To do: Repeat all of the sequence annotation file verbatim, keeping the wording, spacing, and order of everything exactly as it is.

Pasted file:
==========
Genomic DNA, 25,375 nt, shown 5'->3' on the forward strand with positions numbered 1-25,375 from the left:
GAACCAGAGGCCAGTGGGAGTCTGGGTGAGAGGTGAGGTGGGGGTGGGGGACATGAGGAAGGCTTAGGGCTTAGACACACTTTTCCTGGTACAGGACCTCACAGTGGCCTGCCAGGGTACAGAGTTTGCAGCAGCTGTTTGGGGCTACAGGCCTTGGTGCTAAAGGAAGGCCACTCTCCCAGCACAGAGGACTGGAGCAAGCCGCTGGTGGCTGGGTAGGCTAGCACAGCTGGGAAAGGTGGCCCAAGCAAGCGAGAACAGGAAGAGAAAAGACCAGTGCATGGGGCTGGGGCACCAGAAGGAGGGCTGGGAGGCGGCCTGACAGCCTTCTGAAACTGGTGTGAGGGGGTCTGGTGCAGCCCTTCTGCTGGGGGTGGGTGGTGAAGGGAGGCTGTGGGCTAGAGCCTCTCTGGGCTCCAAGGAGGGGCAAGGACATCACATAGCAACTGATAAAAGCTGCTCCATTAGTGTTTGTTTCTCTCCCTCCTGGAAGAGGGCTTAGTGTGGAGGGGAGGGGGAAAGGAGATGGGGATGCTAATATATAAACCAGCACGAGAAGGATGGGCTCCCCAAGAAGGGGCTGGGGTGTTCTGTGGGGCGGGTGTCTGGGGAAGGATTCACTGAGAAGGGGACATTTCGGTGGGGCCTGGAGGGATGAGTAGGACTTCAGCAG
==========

Genomic DNA, 25,375 nt, shown 5'->3' on the forward strand with positions numbered 1-25,375 from the left:
GAACCAGAGGCCAGTGGGAGTCTGGGTGAGAGGTGAGGTGGGGGTGGGGGACATGAGGAAGGCTTAGGGCTTAGACACACTTTTCCTGGTACAGGACCTCACAGTGGCCTGCCAGGGTACAGAGTTTGCAGCAGCTGTTTGGGGCTACAGGCCTTGGTGCTAAAGGAAGGCCACTCTCCCAGCACAGAGGACTGGAGCAAGCCGCTGGTGGCTGGGTAGGCTAGCACAGCTGGGAAAGGTGGCCCAAGCAAGCGAGAACAGGAAGAGAAAAGACCAGTGCATGGGGCTGGGGCACCAGAAGGAGGGCTGGGAGGCGGCCTGACAGCCTTCTGAAACTGGTGTGAGGGGGTCTGGTGCAGCCCTTCTGCTGGGGGTGGGTGGTGAAGGGAGGCTGTGGGCTAGAGCCTCTCTGGGCTCCAAGGAGGGGCAAGGACATCACATAGCAACTGATAAAAGCTGCTCCATTAGTGTTTGTTTCTCTCCCTCCTGGAAGAGGGCTTAGTGTGGAGGGGAGGGGGAAAGGAGATGGGGATGCTAATATATAAACCAGCACGAGAAGGATGGGCTCCCCAAGAAGGGGCTGGGGTGTTCTGTGGGGCGGGTGTCTGGGGAAGGATTCACTGAGAAGGGGACATTTCGGTGGGGCCTGGAGGGATGAGTAGGACTTCAGCAG